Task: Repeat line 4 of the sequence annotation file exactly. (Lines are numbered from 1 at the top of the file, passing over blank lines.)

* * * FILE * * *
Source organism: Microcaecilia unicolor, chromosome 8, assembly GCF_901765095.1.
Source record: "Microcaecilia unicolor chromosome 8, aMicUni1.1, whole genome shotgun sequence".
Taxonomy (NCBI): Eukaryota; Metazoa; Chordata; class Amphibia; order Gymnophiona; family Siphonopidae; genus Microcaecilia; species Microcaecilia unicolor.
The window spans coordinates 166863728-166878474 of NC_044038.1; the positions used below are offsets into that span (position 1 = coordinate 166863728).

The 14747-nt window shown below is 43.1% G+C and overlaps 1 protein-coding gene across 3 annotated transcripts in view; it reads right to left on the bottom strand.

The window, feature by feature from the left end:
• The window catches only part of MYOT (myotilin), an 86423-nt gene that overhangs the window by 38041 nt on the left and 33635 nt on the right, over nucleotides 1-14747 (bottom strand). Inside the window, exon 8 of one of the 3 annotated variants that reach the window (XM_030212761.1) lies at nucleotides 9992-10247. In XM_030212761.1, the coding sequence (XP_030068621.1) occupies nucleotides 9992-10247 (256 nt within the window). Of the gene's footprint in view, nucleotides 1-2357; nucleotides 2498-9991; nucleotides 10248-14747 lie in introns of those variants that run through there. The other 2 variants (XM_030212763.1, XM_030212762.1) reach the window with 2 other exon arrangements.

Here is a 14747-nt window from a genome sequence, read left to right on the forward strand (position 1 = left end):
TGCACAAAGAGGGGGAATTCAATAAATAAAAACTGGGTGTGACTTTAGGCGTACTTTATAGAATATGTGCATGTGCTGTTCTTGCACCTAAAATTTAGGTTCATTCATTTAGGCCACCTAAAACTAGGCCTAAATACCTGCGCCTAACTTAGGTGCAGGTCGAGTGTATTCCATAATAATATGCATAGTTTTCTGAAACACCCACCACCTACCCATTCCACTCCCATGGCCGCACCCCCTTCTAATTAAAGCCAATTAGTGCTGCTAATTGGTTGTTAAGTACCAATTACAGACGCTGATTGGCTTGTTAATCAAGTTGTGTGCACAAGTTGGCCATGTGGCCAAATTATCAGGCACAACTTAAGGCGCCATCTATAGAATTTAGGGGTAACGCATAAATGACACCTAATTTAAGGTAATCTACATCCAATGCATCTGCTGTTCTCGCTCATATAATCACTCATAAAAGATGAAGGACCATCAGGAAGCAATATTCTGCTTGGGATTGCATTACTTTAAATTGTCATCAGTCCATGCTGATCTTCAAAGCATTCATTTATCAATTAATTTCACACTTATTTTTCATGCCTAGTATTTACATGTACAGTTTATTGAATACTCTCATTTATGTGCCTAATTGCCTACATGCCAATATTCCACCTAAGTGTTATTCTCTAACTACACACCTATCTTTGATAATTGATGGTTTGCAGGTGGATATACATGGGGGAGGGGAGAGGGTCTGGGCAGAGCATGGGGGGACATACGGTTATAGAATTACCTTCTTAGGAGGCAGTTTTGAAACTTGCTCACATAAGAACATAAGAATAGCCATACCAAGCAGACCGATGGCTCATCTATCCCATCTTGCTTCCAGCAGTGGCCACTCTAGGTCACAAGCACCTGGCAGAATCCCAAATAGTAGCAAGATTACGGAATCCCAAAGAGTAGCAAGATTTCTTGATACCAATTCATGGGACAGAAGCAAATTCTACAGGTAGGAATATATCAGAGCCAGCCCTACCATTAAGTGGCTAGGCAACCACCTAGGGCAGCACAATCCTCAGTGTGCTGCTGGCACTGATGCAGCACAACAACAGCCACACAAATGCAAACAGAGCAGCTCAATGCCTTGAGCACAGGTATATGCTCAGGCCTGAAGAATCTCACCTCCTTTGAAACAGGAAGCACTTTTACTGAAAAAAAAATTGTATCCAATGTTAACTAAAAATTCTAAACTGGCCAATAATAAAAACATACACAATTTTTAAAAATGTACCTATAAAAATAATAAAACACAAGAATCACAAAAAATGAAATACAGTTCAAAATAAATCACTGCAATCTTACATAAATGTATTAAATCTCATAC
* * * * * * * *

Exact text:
The window spans coordinates 166863728-166878474 of NC_044038.1; the positions used below are offsets into that span (position 1 = coordinate 166863728).